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Victorian bog oak brooch.

TORTOISESHELL

With age, tortoiseshell can darken enough to appear black. See here and here.
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Tortoiseshell pique pendant. Elder and Bloom.

© Pippa Gaubert Bear and Elder and Bloom LLC, 2017. Unauthorized use and/or duplication of this material without express and written permission from this blog’s author and/or owner is strictly prohibited. Excerpts and links may be used, provided that full and clear credit is given to Pippa Bear and Elder and Bloom with appropriate and specific direction to the original content.

Natural Materials

Natural Materials

The wide variety and beauty of the natural materials used in vintage and antique jewellery is staggering. It seems jewellery designers never cease in their inventiveness. Here is a list which I believe is comprehensive or almost comprehensive (there is bound to be something I have left out).

I have excluded metal as that seems to deserve it’s own separate list.

 

Amber

Animal parts (ie Rabbit Foot)

Bog Oak

Bone

Butterflies and insects

Cinnabar

Coral

Flower and Plants

Gems & Gemstones

Hair

Horn

Ivory

Jade

Jet

Marcasite

Pearl

Sea Shell

Stone (Mosaics)

Tortoise Shell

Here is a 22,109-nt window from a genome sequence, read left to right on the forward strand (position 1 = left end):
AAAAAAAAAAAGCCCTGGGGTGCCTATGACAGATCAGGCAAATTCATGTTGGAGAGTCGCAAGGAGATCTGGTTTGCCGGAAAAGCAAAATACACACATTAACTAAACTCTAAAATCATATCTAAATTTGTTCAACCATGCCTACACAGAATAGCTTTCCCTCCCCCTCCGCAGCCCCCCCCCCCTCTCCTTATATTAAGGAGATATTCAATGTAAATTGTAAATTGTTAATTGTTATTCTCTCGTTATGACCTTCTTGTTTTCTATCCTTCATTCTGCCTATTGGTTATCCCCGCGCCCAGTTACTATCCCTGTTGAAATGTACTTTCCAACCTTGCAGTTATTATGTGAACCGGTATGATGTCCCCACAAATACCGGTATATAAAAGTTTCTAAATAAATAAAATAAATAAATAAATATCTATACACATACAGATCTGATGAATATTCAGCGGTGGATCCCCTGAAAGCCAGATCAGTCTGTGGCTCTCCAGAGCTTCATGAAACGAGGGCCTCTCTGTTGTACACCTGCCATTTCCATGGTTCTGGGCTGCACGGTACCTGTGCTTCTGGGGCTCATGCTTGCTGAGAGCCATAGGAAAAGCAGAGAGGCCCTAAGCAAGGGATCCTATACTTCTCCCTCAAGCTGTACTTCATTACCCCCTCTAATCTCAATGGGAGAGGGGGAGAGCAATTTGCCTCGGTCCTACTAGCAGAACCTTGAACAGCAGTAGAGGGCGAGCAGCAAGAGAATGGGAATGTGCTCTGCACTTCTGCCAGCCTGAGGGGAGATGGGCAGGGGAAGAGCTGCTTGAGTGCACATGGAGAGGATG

Tooth

Tusk

Wood

 

Copyright © 2017 by Pippa Gaubert Bear and Elder & Bloom. Unauthorized use and/or duplication of this material without express and written permission from this website’s author and/or owner is strictly prohibited. Excerpts and links may be used, provided that full and clear credit is given to Pippa Bear and Elder & Bloom with appropriate and specific direction to the original content.

Tortoise Shell

A LOT OF EIGHTTEN TORTOISESHELL OBJECTS

19th and early 20th century tortoise shell objects
Christie’s Sale 2811

Tortoise shell objects are made from the outer blades covering the upper shell of the Hawksbill turtle and the Loggerhead turtle.  Fortunately, it has been illegal to produce tortoise shell jewelry since the 1970s.  The beauty and rarity of real Tortoise Shell is, for me, tempered by its sad history.  In order to buy or sell Tortoise Shell legally, it must be at least a hundred years old and a genuine antique, or to have originated from a private collection (for example, if you get left some Tortoise Shell jewelry as an inheritance). But do double check the laws in your own country as they differ.

Testing Tortoise Shell.  

Other materials such as celluloid, Lucite, Bakelite, horn, bone and plastic can all be mistaken for tortoiseshell, especially if looking at pictures alone.  In order to identify genuine Tortoise Shell, apply a hot pin to a hidden spot; if the resulting smell is similar to burned hair and a black spot is left, it is likely to be Tortoise Shell.  If there is a plastic smell it is not Tortoise Shell. You can also run it under hot water to see if it gives off a plastic smell.  Another way to tell is have a look at the markings; real Tortoise Shell is not regular in it’s marking and will have a distinctive luminosity when held to the light.  There will also be a slight unevenness to it that cannot be found in molded materials.  Upon close inspection, one can often see fine knife marks where the tortoiseshell was carved by hand.

Colors